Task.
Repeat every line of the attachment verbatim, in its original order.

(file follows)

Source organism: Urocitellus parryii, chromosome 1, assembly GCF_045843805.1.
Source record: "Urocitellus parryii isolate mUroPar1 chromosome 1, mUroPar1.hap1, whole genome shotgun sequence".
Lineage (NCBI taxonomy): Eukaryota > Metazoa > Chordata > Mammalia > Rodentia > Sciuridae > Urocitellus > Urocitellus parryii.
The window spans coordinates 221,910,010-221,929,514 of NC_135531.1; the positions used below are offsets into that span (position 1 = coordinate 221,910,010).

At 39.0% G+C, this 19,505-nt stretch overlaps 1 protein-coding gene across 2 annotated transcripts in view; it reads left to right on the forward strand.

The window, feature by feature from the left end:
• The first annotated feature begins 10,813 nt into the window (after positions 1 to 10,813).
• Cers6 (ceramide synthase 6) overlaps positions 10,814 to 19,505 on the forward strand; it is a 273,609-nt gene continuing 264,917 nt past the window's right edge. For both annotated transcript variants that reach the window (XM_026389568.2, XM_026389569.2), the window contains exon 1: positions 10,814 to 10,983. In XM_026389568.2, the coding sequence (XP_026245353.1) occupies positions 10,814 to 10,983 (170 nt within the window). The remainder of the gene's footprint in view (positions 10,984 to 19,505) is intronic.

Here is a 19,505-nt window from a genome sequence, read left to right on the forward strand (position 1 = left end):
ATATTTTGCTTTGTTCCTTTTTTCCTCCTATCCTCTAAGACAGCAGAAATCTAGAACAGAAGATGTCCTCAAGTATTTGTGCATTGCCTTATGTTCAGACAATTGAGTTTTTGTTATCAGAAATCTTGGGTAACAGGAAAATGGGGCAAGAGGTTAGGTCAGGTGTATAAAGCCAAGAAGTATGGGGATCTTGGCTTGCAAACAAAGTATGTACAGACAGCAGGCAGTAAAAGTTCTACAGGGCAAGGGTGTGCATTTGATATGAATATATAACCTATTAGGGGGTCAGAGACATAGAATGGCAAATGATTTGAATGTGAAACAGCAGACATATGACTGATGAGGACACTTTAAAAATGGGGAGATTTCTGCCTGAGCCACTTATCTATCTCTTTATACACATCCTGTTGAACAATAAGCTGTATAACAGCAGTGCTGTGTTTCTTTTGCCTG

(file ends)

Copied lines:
Source organism: Urocitellus parryii, chromosome 1, assembly GCF_045843805.1.
Source record: "Urocitellus parryii isolate mUroPar1 chromosome 1, mUroPar1.hap1, whole genome shotgun sequence".
Lineage (NCBI taxonomy): Eukaryota > Metazoa > Chordata > Mammalia > Rodentia > Sciuridae > Urocitellus > Urocitellus parryii.
The window spans coordinates 221,910,010-221,929,514 of NC_135531.1; the positions used below are offsets into that span (position 1 = coordinate 221,910,010).

At 39.0% G+C, this 19,505-nt stretch overlaps 1 protein-coding gene across 2 annotated transcripts in view; it reads left to right on the forward strand.

The window, feature by feature from the left end:
• The first annotated feature begins 10,813 nt into the window (after positions 1 to 10,813).
• Cers6 (ceramide synthase 6) overlaps positions 10,814 to 19,505 on the forward strand; it is a 273,609-nt gene continuing 264,917 nt past the window's right edge. For both annotated transcript variants that reach the window (XM_026389568.2, XM_026389569.2), the window contains exon 1: positions 10,814 to 10,983. In XM_026389568.2, the coding sequence (XP_026245353.1) occupies positions 10,814 to 10,983 (170 nt within the window). The remainder of the gene's footprint in view (positions 10,984 to 19,505) is intronic.

Here is a 19,505-nt window from a genome sequence, read left to right on the forward strand (position 1 = left end):
ATATTTTGCTTTGTTCCTTTTTTCCTCCTATCCTCTAAGACAGCAGAAATCTAGAACAGAAGATGTCCTCAAGTATTTGTGCATTGCCTTATGTTCAGACAATTGAGTTTTTGTTATCAGAAATCTTGGGTAACAGGAAAATGGGGCAAGAGGTTAGGTCAGGTGTATAAAGCCAAGAAGTATGGGGATCTTGGCTTGCAAACAAAGTATGTACAGACAGCAGGCAGTAAAAGTTCTACAGGGCAAGGGTGTGCATTTGATATGAATATATAACCTATTAGGGGGTCAGAGACATAGAATGGCAAATGATTTGAATGTGAAACAGCAGACATATGACTGATGAGGACACTTTAAAAATGGGGAGATTTCTGCCTGAGCCACTTATCTATCTCTTTATACACATCCTGTTGAACAATAAGCTGTATAACAGCAGTGCTGTGTTTCTTTTGCCTG